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And here that opinion of Socrates comes in very pertinently, who thought that if all our misfortunes were laid in one common heap, whence every one must take an equal portion, most people would be contented to take their own and depart. After this manner Antimachus the poet allayed [p. 308] his grief when he lost his wife Lyde, whom he tenderly loved; for he writ an elegy upon her, which he called by her own name, and in it he numbered up all the calamities which have befallen great men; and so by the remembrance of other men's sorrows he assuaged his own. By this it may appear, that he who comforts another who is macerating himself with grief, and demonstrates to him, by reckoning up their several misfortunes, that he suffers nothing but what is common to him with other men, takes the surest way to lessen the opinion he had of his condition, and brings him to believe that it is not altogether so bad as he took it to be.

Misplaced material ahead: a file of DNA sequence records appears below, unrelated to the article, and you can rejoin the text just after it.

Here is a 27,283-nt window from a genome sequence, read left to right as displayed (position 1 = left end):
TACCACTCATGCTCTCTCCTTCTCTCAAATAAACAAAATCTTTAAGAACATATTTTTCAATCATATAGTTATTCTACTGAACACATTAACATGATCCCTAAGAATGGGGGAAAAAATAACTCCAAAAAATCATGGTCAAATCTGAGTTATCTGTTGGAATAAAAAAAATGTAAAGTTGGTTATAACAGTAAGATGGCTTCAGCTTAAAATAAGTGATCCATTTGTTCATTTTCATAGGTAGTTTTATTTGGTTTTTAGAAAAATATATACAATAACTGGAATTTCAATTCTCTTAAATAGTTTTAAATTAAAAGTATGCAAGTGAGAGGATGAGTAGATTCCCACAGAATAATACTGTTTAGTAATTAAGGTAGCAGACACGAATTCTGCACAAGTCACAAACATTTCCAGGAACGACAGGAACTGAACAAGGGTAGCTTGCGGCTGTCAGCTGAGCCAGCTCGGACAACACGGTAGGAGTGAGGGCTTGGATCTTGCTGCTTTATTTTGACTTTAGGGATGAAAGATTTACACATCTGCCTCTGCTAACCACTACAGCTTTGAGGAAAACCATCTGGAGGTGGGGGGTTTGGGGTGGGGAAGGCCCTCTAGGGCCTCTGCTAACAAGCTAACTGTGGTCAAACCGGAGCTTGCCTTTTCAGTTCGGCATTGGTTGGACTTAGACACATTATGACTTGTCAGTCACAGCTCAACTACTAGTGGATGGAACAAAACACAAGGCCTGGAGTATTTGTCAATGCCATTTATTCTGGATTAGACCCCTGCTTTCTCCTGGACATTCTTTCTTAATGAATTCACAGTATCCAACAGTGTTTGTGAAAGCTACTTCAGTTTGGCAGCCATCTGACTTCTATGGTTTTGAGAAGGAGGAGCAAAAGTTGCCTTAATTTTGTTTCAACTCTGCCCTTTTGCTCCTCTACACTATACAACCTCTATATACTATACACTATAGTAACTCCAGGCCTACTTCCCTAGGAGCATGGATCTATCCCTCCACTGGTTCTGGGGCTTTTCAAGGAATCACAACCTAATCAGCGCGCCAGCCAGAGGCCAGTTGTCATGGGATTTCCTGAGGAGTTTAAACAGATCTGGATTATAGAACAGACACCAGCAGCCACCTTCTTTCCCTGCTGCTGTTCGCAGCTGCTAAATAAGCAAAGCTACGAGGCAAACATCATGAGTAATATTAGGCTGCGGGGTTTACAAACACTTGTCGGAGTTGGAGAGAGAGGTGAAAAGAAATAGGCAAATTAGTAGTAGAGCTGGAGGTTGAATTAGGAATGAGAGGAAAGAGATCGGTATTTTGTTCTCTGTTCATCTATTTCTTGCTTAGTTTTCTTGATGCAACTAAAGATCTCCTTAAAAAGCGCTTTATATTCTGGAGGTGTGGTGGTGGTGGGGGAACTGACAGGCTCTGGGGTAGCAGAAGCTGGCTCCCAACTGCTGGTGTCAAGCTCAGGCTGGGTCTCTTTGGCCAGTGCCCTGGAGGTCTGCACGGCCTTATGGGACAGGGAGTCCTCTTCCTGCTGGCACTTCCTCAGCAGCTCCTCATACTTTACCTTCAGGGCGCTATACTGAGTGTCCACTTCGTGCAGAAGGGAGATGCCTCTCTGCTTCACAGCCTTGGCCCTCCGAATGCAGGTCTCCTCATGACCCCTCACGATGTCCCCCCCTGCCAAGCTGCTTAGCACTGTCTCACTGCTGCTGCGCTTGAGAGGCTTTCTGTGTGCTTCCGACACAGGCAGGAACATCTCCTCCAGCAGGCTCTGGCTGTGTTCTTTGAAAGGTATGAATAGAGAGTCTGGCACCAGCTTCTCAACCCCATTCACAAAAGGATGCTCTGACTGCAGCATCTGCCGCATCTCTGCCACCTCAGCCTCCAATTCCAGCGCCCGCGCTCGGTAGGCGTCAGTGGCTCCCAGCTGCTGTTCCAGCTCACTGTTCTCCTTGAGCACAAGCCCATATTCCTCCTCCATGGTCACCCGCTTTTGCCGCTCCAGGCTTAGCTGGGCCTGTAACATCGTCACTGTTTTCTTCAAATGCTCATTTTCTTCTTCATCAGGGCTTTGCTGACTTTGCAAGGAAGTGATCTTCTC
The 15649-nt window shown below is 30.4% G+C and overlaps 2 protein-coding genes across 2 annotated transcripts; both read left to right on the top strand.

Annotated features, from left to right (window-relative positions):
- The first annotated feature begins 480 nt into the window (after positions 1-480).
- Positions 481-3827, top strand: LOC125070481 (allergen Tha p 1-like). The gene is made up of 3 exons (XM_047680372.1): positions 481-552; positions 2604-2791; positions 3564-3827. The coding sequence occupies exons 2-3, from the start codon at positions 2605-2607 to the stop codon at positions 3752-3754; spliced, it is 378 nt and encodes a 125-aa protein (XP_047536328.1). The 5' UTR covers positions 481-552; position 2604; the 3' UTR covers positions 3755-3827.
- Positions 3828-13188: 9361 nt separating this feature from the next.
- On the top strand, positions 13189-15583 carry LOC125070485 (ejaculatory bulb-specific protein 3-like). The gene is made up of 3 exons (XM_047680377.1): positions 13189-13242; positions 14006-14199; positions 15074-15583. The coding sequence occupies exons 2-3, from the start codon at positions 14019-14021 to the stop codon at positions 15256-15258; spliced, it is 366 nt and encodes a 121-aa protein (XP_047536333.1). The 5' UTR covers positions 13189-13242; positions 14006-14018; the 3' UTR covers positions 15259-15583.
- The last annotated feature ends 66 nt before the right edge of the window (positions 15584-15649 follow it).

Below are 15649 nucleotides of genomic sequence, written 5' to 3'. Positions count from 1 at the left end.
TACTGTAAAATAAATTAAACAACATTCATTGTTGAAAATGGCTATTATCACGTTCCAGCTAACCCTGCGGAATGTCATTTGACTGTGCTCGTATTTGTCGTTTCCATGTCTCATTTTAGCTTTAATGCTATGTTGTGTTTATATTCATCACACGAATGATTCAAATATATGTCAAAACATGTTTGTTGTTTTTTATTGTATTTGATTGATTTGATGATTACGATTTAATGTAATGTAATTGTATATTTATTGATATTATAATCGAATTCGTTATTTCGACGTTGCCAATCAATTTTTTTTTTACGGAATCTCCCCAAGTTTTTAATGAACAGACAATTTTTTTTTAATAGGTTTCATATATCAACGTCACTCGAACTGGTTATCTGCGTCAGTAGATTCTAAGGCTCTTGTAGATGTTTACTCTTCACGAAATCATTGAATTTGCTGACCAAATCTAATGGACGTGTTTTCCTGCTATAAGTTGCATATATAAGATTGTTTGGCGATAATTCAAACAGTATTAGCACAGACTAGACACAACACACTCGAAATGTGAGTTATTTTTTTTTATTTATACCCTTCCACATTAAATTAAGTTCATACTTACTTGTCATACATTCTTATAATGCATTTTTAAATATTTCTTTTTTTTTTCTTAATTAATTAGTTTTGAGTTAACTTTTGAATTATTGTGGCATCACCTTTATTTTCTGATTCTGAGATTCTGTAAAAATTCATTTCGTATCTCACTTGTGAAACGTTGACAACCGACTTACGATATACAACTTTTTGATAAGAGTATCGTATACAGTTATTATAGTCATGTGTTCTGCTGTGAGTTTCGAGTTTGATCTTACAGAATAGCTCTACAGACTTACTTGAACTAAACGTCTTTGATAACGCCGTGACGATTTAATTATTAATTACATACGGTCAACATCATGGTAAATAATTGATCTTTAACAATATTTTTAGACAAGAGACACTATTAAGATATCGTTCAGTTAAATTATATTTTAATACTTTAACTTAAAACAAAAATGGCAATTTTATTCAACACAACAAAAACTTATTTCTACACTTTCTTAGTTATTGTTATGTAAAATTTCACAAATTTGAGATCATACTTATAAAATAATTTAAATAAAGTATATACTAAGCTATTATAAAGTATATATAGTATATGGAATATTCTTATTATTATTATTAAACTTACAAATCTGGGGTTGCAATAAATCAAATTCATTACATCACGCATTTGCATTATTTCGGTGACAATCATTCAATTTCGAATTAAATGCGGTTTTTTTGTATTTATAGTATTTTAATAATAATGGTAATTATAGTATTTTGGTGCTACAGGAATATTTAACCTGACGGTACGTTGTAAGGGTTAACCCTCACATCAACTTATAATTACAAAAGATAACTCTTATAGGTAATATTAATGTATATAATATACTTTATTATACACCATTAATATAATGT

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load focus English (Frank Cole Babbitt, 1928)
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